Zara founder Amancio Ortega spends hundreds of millions on US warehouses
The pandemic quickly changed the way people spent their money, and the impact is still rippling through the global economy in unpredictable ways.
Some large companies are scrambling to find enough warehouse space while others are scaling back operations.
This week, Amancio Ortega, founder of Spain-based fast fashion retailer Zara and one of the world’s richest people, showed his faith that warehousing will remain big business after buying several major logistics properties in the United States. United. The warehouses, which cost a reported $722 million, are located in Tennessee, South Carolina, Virginia, Pennsylvania and Texas, according to reports from Spain El País.
Ortega’s family investment company, Pontegadea, purchased the properties from real estate brokerage firm Realty Income. Amazon, Nestlé and FedEx are among the tenants.
Pontegadea’s purchases this week follow a separate deal announced last week in which it bought a logistics center in Pennsylvania for an additional $148 million. Earlier this year, the company acquired a small center in Wisconsin for $35 million.
Over the past few years, warehousing has remained a hot market as retailers need more space than usual to meet increased demand for goods as the pandemic has diverted spending from services like entertainment and restaurants.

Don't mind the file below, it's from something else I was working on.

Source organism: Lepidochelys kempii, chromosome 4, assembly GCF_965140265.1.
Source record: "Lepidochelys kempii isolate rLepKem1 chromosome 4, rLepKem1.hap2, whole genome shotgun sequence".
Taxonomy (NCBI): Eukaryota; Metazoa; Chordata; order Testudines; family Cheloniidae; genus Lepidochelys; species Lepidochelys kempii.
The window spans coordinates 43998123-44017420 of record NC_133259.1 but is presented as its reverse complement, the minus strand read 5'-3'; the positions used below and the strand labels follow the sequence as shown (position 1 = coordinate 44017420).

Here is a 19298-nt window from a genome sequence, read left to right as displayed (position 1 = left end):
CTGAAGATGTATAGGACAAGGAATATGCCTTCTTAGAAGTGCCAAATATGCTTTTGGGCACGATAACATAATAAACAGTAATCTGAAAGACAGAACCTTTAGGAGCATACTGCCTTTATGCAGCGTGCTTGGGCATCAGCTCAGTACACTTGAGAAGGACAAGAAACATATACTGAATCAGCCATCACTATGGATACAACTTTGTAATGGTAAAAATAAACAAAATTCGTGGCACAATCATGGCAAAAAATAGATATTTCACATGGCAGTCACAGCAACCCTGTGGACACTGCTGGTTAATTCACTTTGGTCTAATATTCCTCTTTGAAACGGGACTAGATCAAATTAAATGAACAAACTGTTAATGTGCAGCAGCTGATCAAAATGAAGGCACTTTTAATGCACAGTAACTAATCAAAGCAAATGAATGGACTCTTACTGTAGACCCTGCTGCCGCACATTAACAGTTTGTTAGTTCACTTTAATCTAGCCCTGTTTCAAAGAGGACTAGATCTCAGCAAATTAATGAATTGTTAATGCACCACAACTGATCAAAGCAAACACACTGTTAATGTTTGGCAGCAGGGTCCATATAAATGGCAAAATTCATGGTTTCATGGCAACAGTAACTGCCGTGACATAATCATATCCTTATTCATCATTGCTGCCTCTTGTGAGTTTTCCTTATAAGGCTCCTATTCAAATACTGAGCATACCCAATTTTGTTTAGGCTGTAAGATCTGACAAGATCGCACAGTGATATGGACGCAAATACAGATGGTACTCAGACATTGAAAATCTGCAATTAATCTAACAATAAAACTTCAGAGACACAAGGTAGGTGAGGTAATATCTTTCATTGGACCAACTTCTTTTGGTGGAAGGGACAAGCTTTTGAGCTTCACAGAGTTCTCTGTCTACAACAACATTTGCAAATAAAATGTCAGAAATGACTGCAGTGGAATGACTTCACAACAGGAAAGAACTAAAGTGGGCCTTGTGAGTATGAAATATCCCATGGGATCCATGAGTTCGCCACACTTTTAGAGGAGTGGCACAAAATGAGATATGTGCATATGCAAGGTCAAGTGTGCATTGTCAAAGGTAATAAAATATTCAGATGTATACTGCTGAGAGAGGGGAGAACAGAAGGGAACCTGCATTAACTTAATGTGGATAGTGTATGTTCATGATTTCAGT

In line with broader real estate trends, warehouse owners have been able to charge higher rental rates as vacancy rates remain low. However, persistently high inflation and a slow return to pre-pandemic spending behavior have some experts wondering if these trends may soon reverse.
Ortega’s recent investments in warehouses follow reports earlier this month that Amazon plans to scale back its delivery operations by closing dozens of facilities and killing plans to build more. The plans come after Amazon CEO Andy Jassy announced in the company’s first-quarter earnings report in April that it would soon scale back pandemic-related expansions in its operations, saying the company “no longer seeks physical ability or staffing”.
In the second quarter, Amazon’s workforce shrank by about 100,000 employees in what is the largest contraction in the company’s history.
This year, other major retailers including Walmart, Target and Bed Bath & Beyond have all reported that they are dealing with higher than normal inventory levels, signaling that their need for warehouse space will expand. probably for now.
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